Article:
Growing up in San Diego, Jack Fernandes watched Illumina and other biotech giants flourish. Now, the John G. Watson Quick Pitch finalist hopes to build his own pharmaceutical company, starting with an ambitious task: developing an antidote to nerve agents.
Fernandes, a recent graduate of the University of California Los Angeles’ School of Law, founded Regenica Biosciences in 2018.
He had wanted to work in the pharmaceuticals industry since his childhood, after seeing his mom’s struggle with multiple sclerosis.
“I watched as a child — there were no treatment options for her,” he said. “A lot of these patient populations were not getting treatments for reasons unrelated to scientific merit. The technologies existed. The treatments existed.”
During in his first two years of law school, Fernandes worked for two pharmaceutical companies. In early 2018, he worked for Santa Monica-based Kite Pharma, which is developing cancer immunotherapy treatments. There, he found a role model in founder Arie Belldegrun, and was inspired by how the company’s cancer therapies changed lives.
“Seeing the impact, firsthand, that therapies brought the world helped me to get over my apprehension (of my young age, when biotech tends to be an older profession) and made me believe that with the right mission, I could inspire others to join me and support our program immediately,” Fernandes said. “It is what I love to do and I hope I can spend my life bringing as many new quality and affordable medicines to the world as possible.”
Fernandes started with the mission of developing a treatment for exposure to certain types of nerve agents, such as sarin. The company licensed out its technology from research being conducted at UC San Diego and the Scripps Institute.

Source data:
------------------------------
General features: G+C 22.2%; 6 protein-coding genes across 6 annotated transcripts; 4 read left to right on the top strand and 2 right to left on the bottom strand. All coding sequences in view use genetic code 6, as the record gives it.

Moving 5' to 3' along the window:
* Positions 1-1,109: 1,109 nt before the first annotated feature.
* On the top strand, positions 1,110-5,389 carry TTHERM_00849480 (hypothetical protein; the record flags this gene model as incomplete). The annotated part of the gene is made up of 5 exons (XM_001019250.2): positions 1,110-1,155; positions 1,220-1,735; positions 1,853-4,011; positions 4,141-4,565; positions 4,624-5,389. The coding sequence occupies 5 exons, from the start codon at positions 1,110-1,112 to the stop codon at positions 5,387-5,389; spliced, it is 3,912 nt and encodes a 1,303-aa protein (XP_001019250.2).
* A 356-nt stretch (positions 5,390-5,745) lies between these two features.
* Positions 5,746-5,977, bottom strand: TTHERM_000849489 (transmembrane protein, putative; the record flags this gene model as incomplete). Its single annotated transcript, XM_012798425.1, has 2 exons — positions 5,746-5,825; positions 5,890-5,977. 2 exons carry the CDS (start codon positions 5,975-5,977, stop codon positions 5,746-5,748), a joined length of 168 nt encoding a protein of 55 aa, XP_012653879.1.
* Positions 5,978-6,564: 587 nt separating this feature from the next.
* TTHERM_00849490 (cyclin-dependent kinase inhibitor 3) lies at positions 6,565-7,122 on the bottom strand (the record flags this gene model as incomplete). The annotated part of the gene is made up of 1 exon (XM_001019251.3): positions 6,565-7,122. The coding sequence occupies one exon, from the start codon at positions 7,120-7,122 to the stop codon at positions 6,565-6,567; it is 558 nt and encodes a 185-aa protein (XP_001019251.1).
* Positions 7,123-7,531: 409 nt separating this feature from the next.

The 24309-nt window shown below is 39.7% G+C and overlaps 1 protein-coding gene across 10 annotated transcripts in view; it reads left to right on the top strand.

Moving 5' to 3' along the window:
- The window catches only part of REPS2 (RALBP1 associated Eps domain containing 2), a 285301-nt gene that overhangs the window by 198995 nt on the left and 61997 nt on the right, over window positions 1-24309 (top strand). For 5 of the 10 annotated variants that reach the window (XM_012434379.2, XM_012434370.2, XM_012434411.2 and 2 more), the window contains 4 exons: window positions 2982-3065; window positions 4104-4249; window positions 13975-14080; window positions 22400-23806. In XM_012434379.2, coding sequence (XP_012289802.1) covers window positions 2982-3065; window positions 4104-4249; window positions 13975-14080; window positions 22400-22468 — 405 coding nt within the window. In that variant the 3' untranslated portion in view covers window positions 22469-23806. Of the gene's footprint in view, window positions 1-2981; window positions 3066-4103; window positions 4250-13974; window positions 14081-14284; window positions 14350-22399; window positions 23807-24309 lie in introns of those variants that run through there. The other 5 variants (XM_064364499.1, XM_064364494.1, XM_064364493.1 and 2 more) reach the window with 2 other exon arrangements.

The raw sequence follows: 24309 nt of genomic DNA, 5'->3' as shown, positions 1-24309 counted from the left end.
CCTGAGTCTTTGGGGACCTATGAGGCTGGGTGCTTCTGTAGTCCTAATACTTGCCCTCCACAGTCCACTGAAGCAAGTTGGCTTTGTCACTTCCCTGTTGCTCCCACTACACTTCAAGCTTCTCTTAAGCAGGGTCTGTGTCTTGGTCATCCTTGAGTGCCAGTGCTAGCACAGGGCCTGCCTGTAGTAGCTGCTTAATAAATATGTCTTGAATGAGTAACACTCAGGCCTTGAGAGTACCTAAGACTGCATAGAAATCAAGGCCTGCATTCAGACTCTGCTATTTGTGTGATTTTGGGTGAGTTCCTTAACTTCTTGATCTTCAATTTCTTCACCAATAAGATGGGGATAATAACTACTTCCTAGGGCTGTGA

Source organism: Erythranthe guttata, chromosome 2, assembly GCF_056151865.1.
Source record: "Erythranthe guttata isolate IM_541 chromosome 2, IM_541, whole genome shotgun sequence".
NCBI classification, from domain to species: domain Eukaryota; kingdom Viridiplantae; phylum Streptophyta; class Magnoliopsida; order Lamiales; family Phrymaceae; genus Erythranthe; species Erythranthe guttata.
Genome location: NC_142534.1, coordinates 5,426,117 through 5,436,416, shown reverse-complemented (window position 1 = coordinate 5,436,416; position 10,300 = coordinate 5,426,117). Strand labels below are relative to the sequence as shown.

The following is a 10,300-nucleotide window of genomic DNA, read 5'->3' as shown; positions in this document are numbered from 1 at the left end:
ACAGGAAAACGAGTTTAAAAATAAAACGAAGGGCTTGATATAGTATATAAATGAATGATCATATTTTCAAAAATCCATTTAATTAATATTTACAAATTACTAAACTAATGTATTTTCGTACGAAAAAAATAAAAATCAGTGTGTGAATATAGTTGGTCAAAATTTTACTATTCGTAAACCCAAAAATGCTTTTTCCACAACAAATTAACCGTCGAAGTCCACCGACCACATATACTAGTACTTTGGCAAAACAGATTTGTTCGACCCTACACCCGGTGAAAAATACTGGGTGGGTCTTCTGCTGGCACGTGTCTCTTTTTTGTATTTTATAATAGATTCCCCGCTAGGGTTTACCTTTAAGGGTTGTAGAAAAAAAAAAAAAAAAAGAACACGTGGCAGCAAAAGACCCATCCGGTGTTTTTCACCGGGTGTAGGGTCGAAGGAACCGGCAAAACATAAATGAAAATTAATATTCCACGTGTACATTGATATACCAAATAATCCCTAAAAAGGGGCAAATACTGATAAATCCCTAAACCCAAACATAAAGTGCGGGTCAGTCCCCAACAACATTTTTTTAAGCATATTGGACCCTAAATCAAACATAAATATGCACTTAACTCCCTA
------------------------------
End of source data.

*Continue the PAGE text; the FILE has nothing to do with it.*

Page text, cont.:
Barry Sharpless, a professor of chemistry at the Scripps Research Institute, and Palmer Taylor, a professor of pharmacology and emeritus dean at UC San Diego’s Skaggs School of Pharmacy, are both listed as scientific founders for Regenica.
Regenica’s lead compound, REG-001, is an antidote to organophosphate poisoning. These substances are most commonly found in insecticides, but were engineered during World War II into potent neurotoxins. Sarin, a volatile, odorless substance, was suspected in a chemical attack in Syria last year.
Regenica’s compound is designed to be administered to patients after they had been exposed to a neurotoxin.
“This would be the first treatment that you receive immediately after being exposed to the chemical threat,” he said.
A handful of treatment options are currently available, such as atropine, which can treat the symptoms of an attack. But few new treatment options have been approved.
Regenica’s antidote is currently in pre-clinical testing, where it was able to treat organophosphate toxicity. The drug is also able to cross the blood-brain barrier, preventing seizures that can occur after exposure to nerve agents, according to Regenica.
“At least in the U.S., there are very sparse efforts to develop antidotes. We’re underprepared unfortunately when it comes to biochemical defense,” Fernandes said.
Earlier this year, Regenica raised seed funding.
The company has plans to meet with Salisbury Hospital in the U.K., where the victims of last year’s Novichok (nerve agent) attack were treated. The company also has plans to meet with the Biomedical Advanced Research and Development Authority (BARDA), the U.S. governmental agency responsible for developing countermeasures against bioterrorism.
Regenica is currently partnering with four labs that are conducting research for its treatments; UC San Diego, the Scripps Research Institute, the Battelle Biomedical Research Center in Ohio and the Institute for Medical Research & Occupational Health in Croatia.
In the long term, Fernandes hopes to build development and manufacturing facilities for the company in San Diego.
“It feels like we’re part of something really big because no one else is doing it,” Fernandes said. “That helps with some of the early-stage bumps in the road. It’s worth working for every day.”